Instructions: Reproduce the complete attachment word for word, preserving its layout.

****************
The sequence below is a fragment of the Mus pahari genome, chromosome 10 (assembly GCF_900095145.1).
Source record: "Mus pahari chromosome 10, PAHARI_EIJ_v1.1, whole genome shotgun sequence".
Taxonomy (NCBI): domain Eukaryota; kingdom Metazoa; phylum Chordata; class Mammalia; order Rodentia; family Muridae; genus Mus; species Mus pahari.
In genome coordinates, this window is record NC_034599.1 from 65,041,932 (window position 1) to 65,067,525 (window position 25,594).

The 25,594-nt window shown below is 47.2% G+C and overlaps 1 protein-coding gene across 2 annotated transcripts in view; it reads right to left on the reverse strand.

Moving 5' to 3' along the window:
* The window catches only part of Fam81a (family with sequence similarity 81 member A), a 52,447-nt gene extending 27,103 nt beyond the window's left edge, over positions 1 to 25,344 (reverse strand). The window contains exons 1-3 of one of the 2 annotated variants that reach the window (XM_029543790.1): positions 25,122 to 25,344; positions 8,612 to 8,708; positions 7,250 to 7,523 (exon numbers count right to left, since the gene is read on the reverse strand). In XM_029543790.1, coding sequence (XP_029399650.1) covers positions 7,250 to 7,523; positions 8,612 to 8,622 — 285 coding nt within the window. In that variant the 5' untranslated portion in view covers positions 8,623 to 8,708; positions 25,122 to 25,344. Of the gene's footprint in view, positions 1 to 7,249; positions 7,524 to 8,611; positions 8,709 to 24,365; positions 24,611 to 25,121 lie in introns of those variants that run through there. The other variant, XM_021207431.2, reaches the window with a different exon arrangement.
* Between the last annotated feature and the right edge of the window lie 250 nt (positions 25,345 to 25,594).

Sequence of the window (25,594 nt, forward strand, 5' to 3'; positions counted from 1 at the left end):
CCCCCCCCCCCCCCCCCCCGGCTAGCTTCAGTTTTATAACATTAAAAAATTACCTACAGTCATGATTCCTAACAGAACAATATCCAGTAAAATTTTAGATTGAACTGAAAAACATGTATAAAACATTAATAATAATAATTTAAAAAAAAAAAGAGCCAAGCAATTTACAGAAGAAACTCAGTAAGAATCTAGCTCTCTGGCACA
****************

The sequence below is a fragment of the Mus pahari genome, chromosome 10 (assembly GCF_900095145.1).
Source record: "Mus pahari chromosome 10, PAHARI_EIJ_v1.1, whole genome shotgun sequence".
Taxonomy (NCBI): domain Eukaryota; kingdom Metazoa; phylum Chordata; class Mammalia; order Rodentia; family Muridae; genus Mus; species Mus pahari.
In genome coordinates, this window is record NC_034599.1 from 65,041,932 (window position 1) to 65,067,525 (window position 25,594).

The 25,594-nt window shown below is 47.2% G+C and overlaps 1 protein-coding gene across 2 annotated transcripts in view; it reads right to left on the reverse strand.

Moving 5' to 3' along the window:
* The window catches only part of Fam81a (family with sequence similarity 81 member A), a 52,447-nt gene extending 27,103 nt beyond the window's left edge, over positions 1 to 25,344 (reverse strand). The window contains exons 1-3 of one of the 2 annotated variants that reach the window (XM_029543790.1): positions 25,122 to 25,344; positions 8,612 to 8,708; positions 7,250 to 7,523 (exon numbers count right to left, since the gene is read on the reverse strand). In XM_029543790.1, coding sequence (XP_029399650.1) covers positions 7,250 to 7,523; positions 8,612 to 8,622 — 285 coding nt within the window. In that variant the 5' untranslated portion in view covers positions 8,623 to 8,708; positions 25,122 to 25,344. Of the gene's footprint in view, positions 1 to 7,249; positions 7,524 to 8,611; positions 8,709 to 24,365; positions 24,611 to 25,121 lie in introns of those variants that run through there. The other variant, XM_021207431.2, reaches the window with a different exon arrangement.
* Between the last annotated feature and the right edge of the window lie 250 nt (positions 25,345 to 25,594).

Sequence of the window (25,594 nt, forward strand, 5' to 3'; positions counted from 1 at the left end):
CCCCCCCCCCCCCCCCCCCGGCTAGCTTCAGTTTTATAACATTAAAAAATTACCTACAGTCATGATTCCTAACAGAACAATATCCAGTAAAATTTTAGATTGAACTGAAAAACATGTATAAAACATTAATAATAATAATTTAAAAAAAAAAAGAGCCAAGCAATTTACAGAAGAAACTCAGTAAGAATCTAGCTCTCTGGCACA